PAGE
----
The owner of a Highland Perthshire estate has been ordered to pay compensation to a gamekeeper who was unfairly sacked when he split from his partner.
Hamish Rae described himself as a “star employee” at the 7,000–acre South Chesthill estate, near Loch Tay.
He was ordered to leave his grace-and-favour cottage after a long-term relationship with his girlfriend, a housekeeper on the estate, ended.
The estate’s owners, Charles Ramsay and his wife, Arabella, claimed they were entitled to dismiss Mr Rae because of a clause is his contract that stated his job was at risk if he split with his partner. Now Mr Ramsay has been ordered to pay £8,000 in compensation to Mr Rae after a tribunal hearing in Dundee.
The tribunal heard that Mr Ramsay’s father, General Charles Ramsay – a former commanding officer of the Royal Scots Dragoon Guards – hired Mr Rae and his former partner in 2008. His duties included chaperoning guests on fishing and deerstalking trips.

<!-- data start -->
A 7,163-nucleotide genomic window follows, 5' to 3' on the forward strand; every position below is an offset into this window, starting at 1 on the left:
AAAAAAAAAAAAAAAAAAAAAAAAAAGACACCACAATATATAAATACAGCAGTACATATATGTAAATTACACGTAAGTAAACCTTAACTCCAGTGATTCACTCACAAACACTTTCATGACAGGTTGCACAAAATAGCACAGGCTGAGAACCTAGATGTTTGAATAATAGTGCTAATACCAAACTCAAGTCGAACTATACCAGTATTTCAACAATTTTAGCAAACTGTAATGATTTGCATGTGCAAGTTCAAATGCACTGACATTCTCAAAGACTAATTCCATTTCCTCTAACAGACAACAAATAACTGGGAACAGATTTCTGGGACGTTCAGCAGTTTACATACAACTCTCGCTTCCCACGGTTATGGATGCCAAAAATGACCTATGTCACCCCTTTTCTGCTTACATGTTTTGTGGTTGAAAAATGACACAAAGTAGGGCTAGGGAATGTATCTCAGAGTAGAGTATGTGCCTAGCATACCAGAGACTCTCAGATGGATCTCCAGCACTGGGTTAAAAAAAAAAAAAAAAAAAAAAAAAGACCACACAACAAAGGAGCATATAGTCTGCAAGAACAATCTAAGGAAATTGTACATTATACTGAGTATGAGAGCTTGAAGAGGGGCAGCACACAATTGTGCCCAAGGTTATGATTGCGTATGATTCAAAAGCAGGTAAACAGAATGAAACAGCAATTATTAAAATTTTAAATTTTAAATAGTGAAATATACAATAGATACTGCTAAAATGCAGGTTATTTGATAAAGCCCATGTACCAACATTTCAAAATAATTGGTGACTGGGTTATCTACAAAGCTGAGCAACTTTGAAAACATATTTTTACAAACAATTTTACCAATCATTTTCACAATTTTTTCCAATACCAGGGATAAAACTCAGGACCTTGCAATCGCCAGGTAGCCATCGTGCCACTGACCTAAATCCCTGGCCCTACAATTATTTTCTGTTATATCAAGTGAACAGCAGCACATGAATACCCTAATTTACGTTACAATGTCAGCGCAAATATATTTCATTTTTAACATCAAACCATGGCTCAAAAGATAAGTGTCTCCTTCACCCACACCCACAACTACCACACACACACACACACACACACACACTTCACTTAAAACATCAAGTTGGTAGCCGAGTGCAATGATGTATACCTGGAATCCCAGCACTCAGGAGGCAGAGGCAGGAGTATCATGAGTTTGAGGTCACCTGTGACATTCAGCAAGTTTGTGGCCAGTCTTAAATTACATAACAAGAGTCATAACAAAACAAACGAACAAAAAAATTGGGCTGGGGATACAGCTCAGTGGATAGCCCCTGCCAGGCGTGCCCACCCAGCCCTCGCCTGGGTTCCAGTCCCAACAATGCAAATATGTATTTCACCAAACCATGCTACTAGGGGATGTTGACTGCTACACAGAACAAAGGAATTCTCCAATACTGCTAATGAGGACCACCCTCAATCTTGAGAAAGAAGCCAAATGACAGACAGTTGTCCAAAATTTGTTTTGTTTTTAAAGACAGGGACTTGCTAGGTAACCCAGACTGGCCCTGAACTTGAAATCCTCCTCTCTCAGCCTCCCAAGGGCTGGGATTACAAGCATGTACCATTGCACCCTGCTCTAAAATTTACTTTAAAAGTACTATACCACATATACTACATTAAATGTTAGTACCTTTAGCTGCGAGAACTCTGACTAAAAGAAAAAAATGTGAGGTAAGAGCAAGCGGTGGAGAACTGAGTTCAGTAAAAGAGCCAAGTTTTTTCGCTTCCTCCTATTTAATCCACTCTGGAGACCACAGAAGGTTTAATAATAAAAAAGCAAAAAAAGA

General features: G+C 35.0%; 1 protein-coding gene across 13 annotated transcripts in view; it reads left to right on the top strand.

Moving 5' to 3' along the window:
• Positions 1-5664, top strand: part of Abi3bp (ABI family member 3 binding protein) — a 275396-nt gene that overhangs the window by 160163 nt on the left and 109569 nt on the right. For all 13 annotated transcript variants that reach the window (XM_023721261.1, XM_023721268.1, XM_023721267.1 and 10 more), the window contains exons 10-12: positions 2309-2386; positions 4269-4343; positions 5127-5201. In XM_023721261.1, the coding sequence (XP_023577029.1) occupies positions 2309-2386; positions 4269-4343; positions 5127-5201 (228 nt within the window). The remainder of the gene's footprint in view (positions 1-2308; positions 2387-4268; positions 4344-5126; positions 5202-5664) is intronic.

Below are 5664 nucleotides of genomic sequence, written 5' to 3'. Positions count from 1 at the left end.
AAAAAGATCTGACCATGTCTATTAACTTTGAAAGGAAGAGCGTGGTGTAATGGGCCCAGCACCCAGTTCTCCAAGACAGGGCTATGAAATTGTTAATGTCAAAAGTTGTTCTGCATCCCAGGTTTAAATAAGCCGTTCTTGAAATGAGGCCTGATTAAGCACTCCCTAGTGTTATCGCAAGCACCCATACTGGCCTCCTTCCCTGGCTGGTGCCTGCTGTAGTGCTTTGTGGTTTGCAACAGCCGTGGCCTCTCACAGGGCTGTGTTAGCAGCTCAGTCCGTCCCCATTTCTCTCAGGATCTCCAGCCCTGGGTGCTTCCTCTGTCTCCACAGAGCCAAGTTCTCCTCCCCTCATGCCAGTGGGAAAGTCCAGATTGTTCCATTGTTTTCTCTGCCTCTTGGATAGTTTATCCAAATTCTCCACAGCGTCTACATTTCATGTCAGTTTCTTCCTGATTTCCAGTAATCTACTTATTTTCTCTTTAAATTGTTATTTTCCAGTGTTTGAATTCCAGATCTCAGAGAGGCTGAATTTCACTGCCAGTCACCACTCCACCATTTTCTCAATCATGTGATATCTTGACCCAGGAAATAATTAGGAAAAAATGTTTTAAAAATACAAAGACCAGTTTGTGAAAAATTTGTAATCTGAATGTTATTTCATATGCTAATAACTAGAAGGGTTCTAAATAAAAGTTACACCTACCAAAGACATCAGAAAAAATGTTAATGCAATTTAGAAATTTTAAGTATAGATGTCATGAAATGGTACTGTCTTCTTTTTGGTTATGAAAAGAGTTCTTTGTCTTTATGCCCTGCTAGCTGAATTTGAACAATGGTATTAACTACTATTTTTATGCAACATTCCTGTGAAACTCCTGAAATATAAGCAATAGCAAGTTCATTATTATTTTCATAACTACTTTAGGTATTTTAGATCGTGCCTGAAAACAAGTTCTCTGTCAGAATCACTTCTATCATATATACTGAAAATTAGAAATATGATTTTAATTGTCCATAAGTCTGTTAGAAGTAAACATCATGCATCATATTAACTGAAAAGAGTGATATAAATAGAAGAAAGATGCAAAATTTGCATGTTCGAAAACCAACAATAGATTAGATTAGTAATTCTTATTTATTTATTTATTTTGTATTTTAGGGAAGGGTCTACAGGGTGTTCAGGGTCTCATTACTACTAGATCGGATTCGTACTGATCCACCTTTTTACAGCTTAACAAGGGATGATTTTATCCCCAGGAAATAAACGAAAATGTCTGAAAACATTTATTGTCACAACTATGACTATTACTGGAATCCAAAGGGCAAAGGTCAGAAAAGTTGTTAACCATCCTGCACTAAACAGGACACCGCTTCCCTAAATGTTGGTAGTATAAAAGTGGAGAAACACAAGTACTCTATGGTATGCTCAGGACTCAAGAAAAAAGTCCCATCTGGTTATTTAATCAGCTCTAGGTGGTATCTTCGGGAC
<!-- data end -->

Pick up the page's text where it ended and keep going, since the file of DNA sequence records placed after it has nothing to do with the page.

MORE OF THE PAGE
The couple’s contracts contained a clause that their employment would be jeopardised if either of them resigned or was sacked, because of a shortage of accommodation on the estate made it easier to house a couple.
Mr Rae claimed that when he and his partner of 20 years separated, the Ramsays – who were running the estate after General Ramsay’s death in 2017 – said he had to resign because of the clause, but he would be re-employed.
He claimed that they reneged on the promise and that he was told a week before Christmas last year that he was no longer needed.